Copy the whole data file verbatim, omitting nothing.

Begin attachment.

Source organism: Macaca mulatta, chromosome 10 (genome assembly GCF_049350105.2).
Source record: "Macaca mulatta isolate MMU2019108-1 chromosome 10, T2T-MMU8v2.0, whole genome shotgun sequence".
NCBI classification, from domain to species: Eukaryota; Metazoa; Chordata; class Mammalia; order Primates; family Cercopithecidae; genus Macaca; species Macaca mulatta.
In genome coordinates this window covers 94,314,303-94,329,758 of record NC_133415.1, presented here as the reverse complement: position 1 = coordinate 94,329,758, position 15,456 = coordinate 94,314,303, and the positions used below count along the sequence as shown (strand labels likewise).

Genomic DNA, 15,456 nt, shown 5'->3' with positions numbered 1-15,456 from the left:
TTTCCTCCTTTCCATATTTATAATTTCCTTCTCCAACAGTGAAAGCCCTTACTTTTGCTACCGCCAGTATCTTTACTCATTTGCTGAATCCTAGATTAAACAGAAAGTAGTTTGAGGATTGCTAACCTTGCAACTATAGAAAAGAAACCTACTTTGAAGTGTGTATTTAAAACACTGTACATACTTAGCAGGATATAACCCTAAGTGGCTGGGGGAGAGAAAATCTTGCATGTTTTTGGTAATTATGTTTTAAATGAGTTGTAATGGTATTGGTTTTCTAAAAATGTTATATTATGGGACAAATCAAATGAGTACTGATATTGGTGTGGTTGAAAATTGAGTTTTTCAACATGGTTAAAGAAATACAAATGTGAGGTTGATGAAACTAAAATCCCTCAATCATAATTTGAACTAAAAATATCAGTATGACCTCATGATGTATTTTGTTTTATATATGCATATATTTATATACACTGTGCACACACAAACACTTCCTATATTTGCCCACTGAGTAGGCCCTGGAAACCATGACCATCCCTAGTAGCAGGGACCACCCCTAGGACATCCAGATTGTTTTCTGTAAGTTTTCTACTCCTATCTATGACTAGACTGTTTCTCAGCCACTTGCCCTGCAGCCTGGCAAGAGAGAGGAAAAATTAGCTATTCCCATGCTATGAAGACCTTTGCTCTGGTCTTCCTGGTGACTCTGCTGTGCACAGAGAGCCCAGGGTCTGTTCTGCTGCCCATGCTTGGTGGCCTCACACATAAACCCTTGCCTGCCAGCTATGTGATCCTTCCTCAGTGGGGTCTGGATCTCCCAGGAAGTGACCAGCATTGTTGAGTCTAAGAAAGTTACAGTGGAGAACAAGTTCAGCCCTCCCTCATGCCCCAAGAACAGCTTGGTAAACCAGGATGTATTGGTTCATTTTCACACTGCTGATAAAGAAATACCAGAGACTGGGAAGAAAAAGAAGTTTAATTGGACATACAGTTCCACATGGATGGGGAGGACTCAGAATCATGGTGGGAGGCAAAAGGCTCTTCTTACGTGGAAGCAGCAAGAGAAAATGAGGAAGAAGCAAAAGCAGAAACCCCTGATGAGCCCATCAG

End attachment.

Source organism: Macaca mulatta, chromosome 10 (genome assembly GCF_049350105.2).
Source record: "Macaca mulatta isolate MMU2019108-1 chromosome 10, T2T-MMU8v2.0, whole genome shotgun sequence".
NCBI classification, from domain to species: Eukaryota; Metazoa; Chordata; class Mammalia; order Primates; family Cercopithecidae; genus Macaca; species Macaca mulatta.
In genome coordinates this window covers 94,314,303-94,329,758 of record NC_133415.1, presented here as the reverse complement: position 1 = coordinate 94,329,758, position 15,456 = coordinate 94,314,303, and the positions used below count along the sequence as shown (strand labels likewise).

Genomic DNA, 15,456 nt, shown 5'->3' with positions numbered 1-15,456 from the left:
TTTCCTCCTTTCCATATTTATAATTTCCTTCTCCAACAGTGAAAGCCCTTACTTTTGCTACCGCCAGTATCTTTACTCATTTGCTGAATCCTAGATTAAACAGAAAGTAGTTTGAGGATTGCTAACCTTGCAACTATAGAAAAGAAACCTACTTTGAAGTGTGTATTTAAAACACTGTACATACTTAGCAGGATATAACCCTAAGTGGCTGGGGGAGAGAAAATCTTGCATGTTTTTGGTAATTATGTTTTAAATGAGTTGTAATGGTATTGGTTTTCTAAAAATGTTATATTATGGGACAAATCAAATGAGTACTGATATTGGTGTGGTTGAAAATTGAGTTTTTCAACATGGTTAAAGAAATACAAATGTGAGGTTGATGAAACTAAAATCCCTCAATCATAATTTGAACTAAAAATATCAGTATGACCTCATGATGTATTTTGTTTTATATATGCATATATTTATATACACTGTGCACACACAAACACTTCCTATATTTGCCCACTGAGTAGGCCCTGGAAACCATGACCATCCCTAGTAGCAGGGACCACCCCTAGGACATCCAGATTGTTTTCTGTAAGTTTTCTACTCCTATCTATGACTAGACTGTTTCTCAGCCACTTGCCCTGCAGCCTGGCAAGAGAGAGGAAAAATTAGCTATTCCCATGCTATGAAGACCTTTGCTCTGGTCTTCCTGGTGACTCTGCTGTGCACAGAGAGCCCAGGGTCTGTTCTGCTGCCCATGCTTGGTGGCCTCACACATAAACCCTTGCCTGCCAGCTATGTGATCCTTCCTCAGTGGGGTCTGGATCTCCCAGGAAGTGACCAGCATTGTTGAGTCTAAGAAAGTTACAGTGGAGAACAAGTTCAGCCCTCCCTCATGCCCCAAGAACAGCTTGGTAAACCAGGATGTATTGGTTCATTTTCACACTGCTGATAAAGAAATACCAGAGACTGGGAAGAAAAAGAAGTTTAATTGGACATACAGTTCCACATGGATGGGGAGGACTCAGAATCATGGTGGGAGGCAAAAGGCTCTTCTTACGTGGAAGCAGCAAGAGAAAATGAGGAAGAAGCAAAAGCAGAAACCCCTGATGAGCCCATCAG